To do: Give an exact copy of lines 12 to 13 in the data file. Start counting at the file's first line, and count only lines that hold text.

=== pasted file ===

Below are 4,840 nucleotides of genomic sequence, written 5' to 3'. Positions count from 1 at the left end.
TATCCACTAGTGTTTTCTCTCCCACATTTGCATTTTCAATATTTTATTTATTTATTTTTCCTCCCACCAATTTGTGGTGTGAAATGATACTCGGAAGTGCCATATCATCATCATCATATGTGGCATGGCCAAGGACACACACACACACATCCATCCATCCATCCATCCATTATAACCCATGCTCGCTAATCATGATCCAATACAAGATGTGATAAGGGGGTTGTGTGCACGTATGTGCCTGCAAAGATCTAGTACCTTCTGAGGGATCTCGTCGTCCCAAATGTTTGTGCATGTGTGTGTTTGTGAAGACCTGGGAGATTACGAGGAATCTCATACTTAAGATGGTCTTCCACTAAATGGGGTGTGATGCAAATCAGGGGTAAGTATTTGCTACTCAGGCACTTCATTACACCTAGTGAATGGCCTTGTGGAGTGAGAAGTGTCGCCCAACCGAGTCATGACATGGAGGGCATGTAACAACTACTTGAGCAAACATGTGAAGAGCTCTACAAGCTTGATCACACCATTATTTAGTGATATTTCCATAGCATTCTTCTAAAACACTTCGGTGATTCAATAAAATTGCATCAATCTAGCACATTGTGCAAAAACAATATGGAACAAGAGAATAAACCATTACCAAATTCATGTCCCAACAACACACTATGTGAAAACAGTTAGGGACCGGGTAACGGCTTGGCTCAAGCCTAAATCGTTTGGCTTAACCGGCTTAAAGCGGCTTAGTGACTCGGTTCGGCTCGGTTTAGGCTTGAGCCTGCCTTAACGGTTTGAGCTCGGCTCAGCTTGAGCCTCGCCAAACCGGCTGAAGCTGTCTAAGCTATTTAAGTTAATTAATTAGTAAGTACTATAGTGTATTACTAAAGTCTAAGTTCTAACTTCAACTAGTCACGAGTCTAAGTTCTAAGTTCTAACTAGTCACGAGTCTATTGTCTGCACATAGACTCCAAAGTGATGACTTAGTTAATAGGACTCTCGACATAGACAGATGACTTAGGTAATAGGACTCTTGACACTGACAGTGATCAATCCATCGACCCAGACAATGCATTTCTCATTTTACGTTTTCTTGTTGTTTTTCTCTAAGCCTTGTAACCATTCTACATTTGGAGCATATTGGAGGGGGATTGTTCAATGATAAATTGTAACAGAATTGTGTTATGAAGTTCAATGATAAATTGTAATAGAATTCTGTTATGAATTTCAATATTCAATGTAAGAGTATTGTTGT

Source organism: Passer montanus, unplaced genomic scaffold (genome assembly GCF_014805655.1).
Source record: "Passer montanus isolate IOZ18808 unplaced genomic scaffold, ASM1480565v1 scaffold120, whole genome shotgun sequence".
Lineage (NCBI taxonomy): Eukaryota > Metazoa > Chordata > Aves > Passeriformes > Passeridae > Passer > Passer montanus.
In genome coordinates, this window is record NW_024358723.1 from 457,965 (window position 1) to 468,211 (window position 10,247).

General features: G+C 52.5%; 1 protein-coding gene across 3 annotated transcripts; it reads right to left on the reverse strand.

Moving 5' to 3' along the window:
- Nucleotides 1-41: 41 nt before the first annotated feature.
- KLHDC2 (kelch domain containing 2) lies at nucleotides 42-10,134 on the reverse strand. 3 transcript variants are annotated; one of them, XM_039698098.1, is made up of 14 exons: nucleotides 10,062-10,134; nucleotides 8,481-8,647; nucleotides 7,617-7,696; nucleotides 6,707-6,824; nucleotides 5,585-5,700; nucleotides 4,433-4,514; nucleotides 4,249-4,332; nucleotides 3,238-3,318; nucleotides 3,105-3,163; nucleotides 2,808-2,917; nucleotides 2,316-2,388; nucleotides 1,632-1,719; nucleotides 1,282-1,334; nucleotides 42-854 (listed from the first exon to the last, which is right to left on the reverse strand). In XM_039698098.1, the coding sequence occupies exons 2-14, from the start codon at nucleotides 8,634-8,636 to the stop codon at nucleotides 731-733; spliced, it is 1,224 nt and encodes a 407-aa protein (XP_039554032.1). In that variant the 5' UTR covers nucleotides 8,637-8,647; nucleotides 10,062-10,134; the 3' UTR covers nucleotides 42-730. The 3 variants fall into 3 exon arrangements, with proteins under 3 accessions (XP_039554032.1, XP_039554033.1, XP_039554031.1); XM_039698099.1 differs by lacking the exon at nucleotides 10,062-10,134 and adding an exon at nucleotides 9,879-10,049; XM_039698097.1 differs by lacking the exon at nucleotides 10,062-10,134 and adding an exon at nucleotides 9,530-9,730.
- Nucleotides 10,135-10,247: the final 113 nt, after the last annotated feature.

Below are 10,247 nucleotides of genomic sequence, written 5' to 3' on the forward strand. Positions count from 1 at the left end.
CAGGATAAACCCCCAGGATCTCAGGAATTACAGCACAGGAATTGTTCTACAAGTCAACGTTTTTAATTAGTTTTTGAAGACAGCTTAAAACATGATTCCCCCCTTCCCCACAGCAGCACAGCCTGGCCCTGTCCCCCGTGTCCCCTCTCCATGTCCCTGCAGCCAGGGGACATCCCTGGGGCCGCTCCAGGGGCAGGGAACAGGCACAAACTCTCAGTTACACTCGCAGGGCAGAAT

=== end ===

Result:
Below are 10,247 nucleotides of genomic sequence, written 5' to 3' on the forward strand. Positions count from 1 at the left end.
CAGGATAAACCCCCAGGATCTCAGGAATTACAGCACAGGAATTGTTCTACAAGTCAACGTTTTTAATTAGTTTTTGAAGACAGCTTAAAACATGATTCCCCCCTTCCCCACAGCAGCACAGCCTGGCCCTGTCCCCCGTGTCCCCTCTCCATGTCCCTGCAGCCAGGGGACATCCCTGGGGCCGCTCCAGGGGCAGGGAACAGGCACAAACTCTCAGTTACACTCGCAGGGCAGAAT